The heat faded with the setting sun, but Roger Federer and Andy Murray needed a little longer to cool off as they won contentious battles in the fourth round of the BNP Paribas Open on Wednesday.
Federer eventually overcame his old friend and Swiss compatriot Stan Wawrinka, 6-3, 6-7 (4), 7-5, after the ATP supervisor had been called to the court while Andy Murray got into an argument with Argentina's Carlos Berlocq over grunting and time wasting before winning a match that required far more puff and sweat than the 7-6 (4), 6-4 score suggests.
Rafael Nadal had to battle, too, before ending the 13-match winning streak of Latvia's Ernests Gulbis, 4-6, 6-4, 7-5, after twice being within two points of defeat.
Nadal and Federer will face each other in the quarterfinals.
It is rare to see Federer become embroiled in an on-court argument, but he protested vociferously to the umpire and Supervisor Lars Graf when he was denied the opportunity to challenge a call because he had played a subsequent shot. The rule says that you must stop the point if you want to go to HawkEye, and by playing a forehand when the ball came back to him, Federer had not reacted soon enough. Graf explained this succinctly and walked off, leaving Federer with nothing more to say.
The defending champion did acknowledge that he was a little lucky to win in the end against an opponent who obviously has trouble fighting through the psychological barrier of trying to beat a friend who is also his nation's greatest sports star. Wawrinka has now beaten Federer just once in 14 meetings.
"I don't know what gets me through," said Federer. "Maybe it's experience or maybe a bit more calm in critical moments. I'm not sure. Today I think I was a little lucky to come through in the end."
Federer was too diplomatic to suggest that an excess of talent might have something to do with it.
Out on Court 2, Murray found himself playing an inspired Berlocq, who hit the ball so well and so hard that one wondered why he took 10 years to get himself inside the world's top 100. Even now, the 30-year-old has never been past the second round of a Grand Slam, which points to a lack of consistency and self-belief, because even Murray, who is no slouch at running down balls, was struggling to get his racket on some of the Argentine's returns.
Murray was broken when he served for the set and only started to dictate play after winning the breaker. Berlocq also started to make some mistakes off his lethal backhand, but perhaps the biggest mistake he made was to accuse Murray of taking longer than the newly installed 25-second rule between points.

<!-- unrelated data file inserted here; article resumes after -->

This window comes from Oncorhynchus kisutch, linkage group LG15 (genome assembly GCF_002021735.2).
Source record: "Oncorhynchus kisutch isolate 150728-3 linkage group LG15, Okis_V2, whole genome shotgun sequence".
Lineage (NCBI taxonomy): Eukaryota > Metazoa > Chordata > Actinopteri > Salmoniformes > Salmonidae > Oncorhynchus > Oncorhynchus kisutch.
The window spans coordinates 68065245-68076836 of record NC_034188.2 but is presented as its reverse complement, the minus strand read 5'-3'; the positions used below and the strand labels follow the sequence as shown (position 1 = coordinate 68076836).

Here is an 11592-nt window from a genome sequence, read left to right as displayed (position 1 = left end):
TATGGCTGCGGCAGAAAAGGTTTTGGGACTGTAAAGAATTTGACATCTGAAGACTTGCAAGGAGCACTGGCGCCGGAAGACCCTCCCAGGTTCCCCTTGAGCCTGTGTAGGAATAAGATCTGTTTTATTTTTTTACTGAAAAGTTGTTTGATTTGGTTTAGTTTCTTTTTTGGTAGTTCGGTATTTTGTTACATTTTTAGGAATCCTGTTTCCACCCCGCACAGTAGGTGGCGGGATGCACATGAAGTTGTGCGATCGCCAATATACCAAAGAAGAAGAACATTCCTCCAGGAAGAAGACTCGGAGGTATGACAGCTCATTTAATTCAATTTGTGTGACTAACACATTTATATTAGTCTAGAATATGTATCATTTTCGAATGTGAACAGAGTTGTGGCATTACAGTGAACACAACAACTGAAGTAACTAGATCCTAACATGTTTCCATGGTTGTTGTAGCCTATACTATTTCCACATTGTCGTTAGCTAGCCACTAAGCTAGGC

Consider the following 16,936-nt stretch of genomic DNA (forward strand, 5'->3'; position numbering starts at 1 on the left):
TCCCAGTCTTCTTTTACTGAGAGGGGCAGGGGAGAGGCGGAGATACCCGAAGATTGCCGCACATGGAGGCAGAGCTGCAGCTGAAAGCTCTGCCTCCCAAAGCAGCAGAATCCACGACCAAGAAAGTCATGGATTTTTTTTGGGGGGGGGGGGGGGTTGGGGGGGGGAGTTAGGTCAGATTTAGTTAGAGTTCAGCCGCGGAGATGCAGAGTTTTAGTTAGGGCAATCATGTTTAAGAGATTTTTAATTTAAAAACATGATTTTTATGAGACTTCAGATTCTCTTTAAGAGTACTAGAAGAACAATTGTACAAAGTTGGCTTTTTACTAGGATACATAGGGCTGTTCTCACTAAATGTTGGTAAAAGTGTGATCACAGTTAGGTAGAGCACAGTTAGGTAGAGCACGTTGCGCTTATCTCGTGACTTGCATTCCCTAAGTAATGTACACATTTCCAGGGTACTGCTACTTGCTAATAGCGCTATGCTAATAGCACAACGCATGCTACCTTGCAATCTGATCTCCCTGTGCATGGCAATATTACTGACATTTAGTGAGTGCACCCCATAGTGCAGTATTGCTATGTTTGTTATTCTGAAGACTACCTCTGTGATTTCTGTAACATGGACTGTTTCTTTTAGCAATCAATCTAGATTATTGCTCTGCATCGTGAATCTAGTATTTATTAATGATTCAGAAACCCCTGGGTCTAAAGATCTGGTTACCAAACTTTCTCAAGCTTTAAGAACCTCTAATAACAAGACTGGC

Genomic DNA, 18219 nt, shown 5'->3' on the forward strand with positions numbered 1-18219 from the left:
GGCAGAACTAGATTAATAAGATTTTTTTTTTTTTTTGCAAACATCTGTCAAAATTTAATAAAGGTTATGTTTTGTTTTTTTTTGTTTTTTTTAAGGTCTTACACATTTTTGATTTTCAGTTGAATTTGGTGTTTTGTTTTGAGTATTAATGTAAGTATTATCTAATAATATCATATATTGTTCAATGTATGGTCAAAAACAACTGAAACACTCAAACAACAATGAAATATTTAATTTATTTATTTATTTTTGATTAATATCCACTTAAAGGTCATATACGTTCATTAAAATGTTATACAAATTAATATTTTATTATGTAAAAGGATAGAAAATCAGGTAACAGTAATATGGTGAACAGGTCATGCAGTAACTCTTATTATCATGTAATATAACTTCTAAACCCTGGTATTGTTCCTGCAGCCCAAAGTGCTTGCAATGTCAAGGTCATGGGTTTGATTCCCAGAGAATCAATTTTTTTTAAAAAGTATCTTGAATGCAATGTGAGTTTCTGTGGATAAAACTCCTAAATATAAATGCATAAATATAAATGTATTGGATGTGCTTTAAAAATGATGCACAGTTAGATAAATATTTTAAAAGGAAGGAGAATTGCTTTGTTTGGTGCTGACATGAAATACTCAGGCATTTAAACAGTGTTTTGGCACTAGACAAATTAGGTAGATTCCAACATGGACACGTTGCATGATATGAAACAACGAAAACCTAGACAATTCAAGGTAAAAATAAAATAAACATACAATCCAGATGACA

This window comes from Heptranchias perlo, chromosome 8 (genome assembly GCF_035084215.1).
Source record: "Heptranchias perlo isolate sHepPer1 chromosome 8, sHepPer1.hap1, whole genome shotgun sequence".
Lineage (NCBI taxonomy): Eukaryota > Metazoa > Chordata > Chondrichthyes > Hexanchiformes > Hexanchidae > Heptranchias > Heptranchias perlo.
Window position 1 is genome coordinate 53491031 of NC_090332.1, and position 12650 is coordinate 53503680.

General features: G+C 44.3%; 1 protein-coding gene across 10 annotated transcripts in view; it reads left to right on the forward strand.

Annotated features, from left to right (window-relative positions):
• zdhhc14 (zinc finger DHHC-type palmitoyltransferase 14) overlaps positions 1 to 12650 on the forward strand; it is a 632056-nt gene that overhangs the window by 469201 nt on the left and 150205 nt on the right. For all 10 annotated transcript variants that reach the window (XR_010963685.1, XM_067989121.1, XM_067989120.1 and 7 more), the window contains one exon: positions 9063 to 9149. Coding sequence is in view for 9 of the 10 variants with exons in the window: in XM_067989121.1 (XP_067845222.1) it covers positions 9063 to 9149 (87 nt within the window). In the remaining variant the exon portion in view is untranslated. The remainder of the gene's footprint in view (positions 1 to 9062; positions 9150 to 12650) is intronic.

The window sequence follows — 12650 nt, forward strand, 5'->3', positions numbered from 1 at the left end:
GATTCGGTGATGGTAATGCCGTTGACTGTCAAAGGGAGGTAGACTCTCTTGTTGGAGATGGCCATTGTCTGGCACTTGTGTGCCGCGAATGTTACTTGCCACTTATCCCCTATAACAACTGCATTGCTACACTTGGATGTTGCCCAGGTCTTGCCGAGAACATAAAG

Murray didn't find that amusing, especially as Berlocq had been coming out with elongated grunts on some points. "If it's going to be suggested that I am using gamesmanship by taking too long, then you can't make noises like that on court," Murray said. "It's far too loud. It's an extended grunt as well. It's still making a noise when you are hitting the ball. It's annoying."
It's not a good idea to annoy the U.S. Open champion, and it only made the Scot ever more determined to get to grips with some ragged form and advance to the quarterfinals, where he will meet another, potentially more formidable Argentine opponent in the form of Juan Martin del Potro, who swept past Tommy Haas, 6-1, 6-2.
Federer was quick to back Murray when asked about grunting in the men's game. "I think it's important to respect the opponent as a player so you shouldn't grunt too loud," he said. "You shouldn't grunt on one shot and not the next. I think that's a matter of respect, really."
The WTA has been talking to teenagers about the need to cut out grunting, and Federer said the ATP should also talk to its players. "I just think it's really important that the ATP speaks to any players that are involved (with grunting) away from matches because they need to understand what the deal is."
As president of the ATP Players Council, Federer speaks with authority, and you can be sure that the ATP officials will follow up.
As the day session dragged on into night, a crowd of about 12,000 was treated to some brilliant shot-making between Nadal and Gulbis, with the Latvian proving once again that he has the ability to take on the world's best. But Nadal was able to put aside concerns he was feeling about his movement to come up with match-saving shots when he needed them, including a perfect backhand slider down the line at deuce when he was serving to stay in it at 4-5 in the third.
"I think I played the more aggressive tennis, but that's what he can do," said Gulbis. "On the important points, he comes up with something special."
Nadal said he had played to Gulbis' backhand, his stronger side, more than he would have normally because of ongoing problems with his knee. "Today I didn't have the legs to switch direction quickly," he said. "Today the knee was so-so. I just have to fight it. I am happy to keep being focused and keep winning. Every victory is very important for me."